INKPOT#49 CLASSICAL MUSIC REVIEWS: MOZART Symphonies Nos.40 & 41. Bruggen (Philips)
Wolfgang Amadeus MOZART (1756-1791)
Symphony No.40 in G minor, K.550
Symphony No.41 in C, K.551 “Jupiter” Orchestra of the Eighteenth Century
on period instruments
directed by Frans Brggen
PHILIPS Classics 454 136-2
by Chia Han-Leon
Someone once wrote that it is better for the 41st Symphony to be called “Jupiter” than to have a “mathematical dissertation” (ie. “No.41 in C major, K.551”) for a name. Bravo! Point is: like Beethoven’s “Emperor”, the “Jupiter” was not named by the composer.
As readers may know, Mozart (right) in a burst of superhuman creativity composed Symphonies Nos. 39-41 in the summer of 1788. He completed No.39 on June 26, No.40 on July 25, and (gasp) No.41 is dated August 10. For this fertility of notes was Mozart given a place in the Guiness Book of World Records as the most prolific composer known to man.
The Symphony No.40 in G minor is famous for its combined balance of solemn, understated angst encapsulated with carefully channeled energy. The OEC’s 1985 reading is distinguished by taut discipline and surprising colour: listen to the bird-like cries and tentative musings of the woodwind, in particular the surprisingly mellow period clarinets (Mozart’s favourite instrument, which he later revised into the score). The strings chug away purposefully at every line of this grand score. Where some conductors emphasise the tragic element, period performance director Brüggen focuses on something closer to excitement.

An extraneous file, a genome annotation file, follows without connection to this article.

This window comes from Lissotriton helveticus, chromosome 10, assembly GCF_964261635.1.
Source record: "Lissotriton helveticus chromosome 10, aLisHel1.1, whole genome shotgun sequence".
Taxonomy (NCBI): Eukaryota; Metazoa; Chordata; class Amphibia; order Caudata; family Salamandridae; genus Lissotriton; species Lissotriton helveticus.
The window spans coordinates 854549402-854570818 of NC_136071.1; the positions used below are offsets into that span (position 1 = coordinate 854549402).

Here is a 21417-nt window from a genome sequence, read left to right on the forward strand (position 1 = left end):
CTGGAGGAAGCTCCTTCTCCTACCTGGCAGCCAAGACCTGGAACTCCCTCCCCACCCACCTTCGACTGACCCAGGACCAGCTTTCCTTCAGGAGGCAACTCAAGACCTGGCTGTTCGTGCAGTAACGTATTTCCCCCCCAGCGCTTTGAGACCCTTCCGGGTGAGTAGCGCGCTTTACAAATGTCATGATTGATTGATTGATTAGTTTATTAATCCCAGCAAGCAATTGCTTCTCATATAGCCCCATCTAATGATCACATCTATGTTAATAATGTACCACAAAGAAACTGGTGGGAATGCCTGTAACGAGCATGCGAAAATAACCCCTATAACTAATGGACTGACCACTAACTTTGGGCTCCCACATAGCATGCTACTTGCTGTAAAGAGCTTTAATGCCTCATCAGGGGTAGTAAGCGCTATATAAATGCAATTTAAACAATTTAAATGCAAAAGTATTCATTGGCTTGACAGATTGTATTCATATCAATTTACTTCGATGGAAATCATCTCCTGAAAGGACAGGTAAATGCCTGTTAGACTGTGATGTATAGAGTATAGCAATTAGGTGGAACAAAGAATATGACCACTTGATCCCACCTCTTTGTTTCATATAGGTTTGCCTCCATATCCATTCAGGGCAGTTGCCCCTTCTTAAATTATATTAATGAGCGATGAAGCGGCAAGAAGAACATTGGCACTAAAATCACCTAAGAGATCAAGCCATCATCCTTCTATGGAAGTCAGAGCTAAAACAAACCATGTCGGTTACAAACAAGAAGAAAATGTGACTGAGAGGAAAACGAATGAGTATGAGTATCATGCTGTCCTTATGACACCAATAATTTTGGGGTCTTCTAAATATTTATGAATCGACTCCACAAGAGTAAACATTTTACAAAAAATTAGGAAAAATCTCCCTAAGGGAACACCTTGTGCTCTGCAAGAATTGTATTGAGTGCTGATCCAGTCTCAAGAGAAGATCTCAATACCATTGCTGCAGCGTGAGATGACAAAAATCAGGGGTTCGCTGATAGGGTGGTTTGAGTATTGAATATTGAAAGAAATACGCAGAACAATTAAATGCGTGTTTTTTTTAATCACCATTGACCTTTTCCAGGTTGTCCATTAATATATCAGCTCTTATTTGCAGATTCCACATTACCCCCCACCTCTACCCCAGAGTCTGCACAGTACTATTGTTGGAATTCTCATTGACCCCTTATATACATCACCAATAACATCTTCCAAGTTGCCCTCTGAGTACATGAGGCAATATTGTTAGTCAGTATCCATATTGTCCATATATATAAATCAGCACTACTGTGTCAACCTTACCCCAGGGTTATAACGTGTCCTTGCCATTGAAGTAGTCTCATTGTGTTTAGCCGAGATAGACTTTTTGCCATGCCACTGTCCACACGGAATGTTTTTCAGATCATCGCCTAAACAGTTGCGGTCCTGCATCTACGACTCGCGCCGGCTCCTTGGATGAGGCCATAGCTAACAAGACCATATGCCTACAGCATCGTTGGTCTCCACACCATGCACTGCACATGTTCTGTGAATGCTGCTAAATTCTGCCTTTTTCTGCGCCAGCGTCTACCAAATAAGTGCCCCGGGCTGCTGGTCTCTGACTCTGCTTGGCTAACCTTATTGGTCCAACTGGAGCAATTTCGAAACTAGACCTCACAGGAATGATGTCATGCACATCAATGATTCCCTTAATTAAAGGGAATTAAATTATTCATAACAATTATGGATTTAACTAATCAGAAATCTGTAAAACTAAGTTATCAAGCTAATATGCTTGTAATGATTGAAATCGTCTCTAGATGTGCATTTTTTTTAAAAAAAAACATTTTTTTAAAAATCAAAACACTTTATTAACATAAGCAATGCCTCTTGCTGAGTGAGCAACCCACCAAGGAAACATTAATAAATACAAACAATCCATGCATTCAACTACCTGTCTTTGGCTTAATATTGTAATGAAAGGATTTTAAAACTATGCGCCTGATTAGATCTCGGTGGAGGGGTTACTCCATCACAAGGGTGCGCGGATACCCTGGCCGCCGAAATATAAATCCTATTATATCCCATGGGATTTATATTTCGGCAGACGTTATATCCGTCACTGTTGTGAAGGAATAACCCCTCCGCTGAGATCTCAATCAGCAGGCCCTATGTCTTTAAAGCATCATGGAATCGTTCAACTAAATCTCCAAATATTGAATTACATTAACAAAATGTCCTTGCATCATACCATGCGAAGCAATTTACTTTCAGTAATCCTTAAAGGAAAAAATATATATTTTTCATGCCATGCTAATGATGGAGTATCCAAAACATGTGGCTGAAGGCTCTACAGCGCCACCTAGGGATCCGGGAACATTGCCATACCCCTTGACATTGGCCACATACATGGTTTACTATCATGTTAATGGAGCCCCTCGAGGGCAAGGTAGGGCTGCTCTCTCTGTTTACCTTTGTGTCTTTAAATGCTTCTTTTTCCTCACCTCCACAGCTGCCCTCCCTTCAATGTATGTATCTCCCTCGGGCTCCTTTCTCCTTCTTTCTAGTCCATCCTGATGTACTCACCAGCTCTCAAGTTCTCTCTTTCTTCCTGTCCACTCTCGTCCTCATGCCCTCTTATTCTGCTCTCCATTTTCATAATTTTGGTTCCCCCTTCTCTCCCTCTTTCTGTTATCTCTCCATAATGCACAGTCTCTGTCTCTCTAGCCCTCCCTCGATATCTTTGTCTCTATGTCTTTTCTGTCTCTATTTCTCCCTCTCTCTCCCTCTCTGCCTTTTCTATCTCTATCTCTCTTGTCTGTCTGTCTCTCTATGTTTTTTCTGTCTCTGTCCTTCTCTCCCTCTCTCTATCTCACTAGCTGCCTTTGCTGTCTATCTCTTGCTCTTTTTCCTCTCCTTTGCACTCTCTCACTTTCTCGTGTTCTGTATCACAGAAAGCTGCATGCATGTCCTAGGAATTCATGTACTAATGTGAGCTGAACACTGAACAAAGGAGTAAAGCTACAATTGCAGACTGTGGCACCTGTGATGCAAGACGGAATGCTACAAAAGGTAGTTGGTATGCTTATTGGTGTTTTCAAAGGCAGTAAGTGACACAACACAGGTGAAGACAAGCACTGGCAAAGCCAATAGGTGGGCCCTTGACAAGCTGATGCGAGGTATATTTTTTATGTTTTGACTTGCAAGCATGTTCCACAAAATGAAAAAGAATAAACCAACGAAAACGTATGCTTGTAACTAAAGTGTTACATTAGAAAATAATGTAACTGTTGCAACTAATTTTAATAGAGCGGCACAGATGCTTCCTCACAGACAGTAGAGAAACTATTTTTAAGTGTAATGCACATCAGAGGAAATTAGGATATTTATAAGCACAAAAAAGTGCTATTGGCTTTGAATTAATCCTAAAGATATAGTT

The beautiful Andante is both pensive, sweet but sometimes also sighing with resignation. This ten-minute movement is superbly sustained by the OEC, elegantly laid out in an atmosphere of serene ease. They skip lightly and effectively into the Menuetto with virtually no break. This is a finely crafted reading that allows the music to breathe with grace, as in the relaxed horn serenades of the Allegretto, while reminding us of the admonishing disciplinarian of the outer Menuets. In the Finale, the interchanges between the various instrumental groups are exploited effectively. The unified performance, not overtly emotional, astutely maintains both sorrow and zest.
Since the “Jupiter” was not titled as such by Mozart, it is a little ridiculous to talk about the, er, “Classical Greek” qualities of the Symphony No.41 in C major. But I am a literature student, so who cares…
Let’s get this straight: I like my “Jupiter” strong and lightning sharp, lithe and not too heavy of tone, but always preserving a kind of Jovian energy and strength which I associate with Beethoven. This 1987 performance by Frans Brüggen is like that, featuring (sometimes too much, perhaps) his characteristic strong accenting.
This comes across directly in the opening movement, the Allegro vivace, with its propulsive TEE! TUM-ta’TAA! rhythmic motif. If you think Mozart is just a lyric-spinning sissy (which many people do), wait till you hear this “Jupiter”. The internal clarity of instrumental lines not only show the almost motor-like drive in the work, but also its finely-crafted, but steel-strong classical architecture. On one hand, the OEC startles with its booming timpani, while the “old world sweetness” of the authentic woodwind, with their characteristic woody tones, breathes airs that would easily grace one of Louis’ gardens at the Versailles .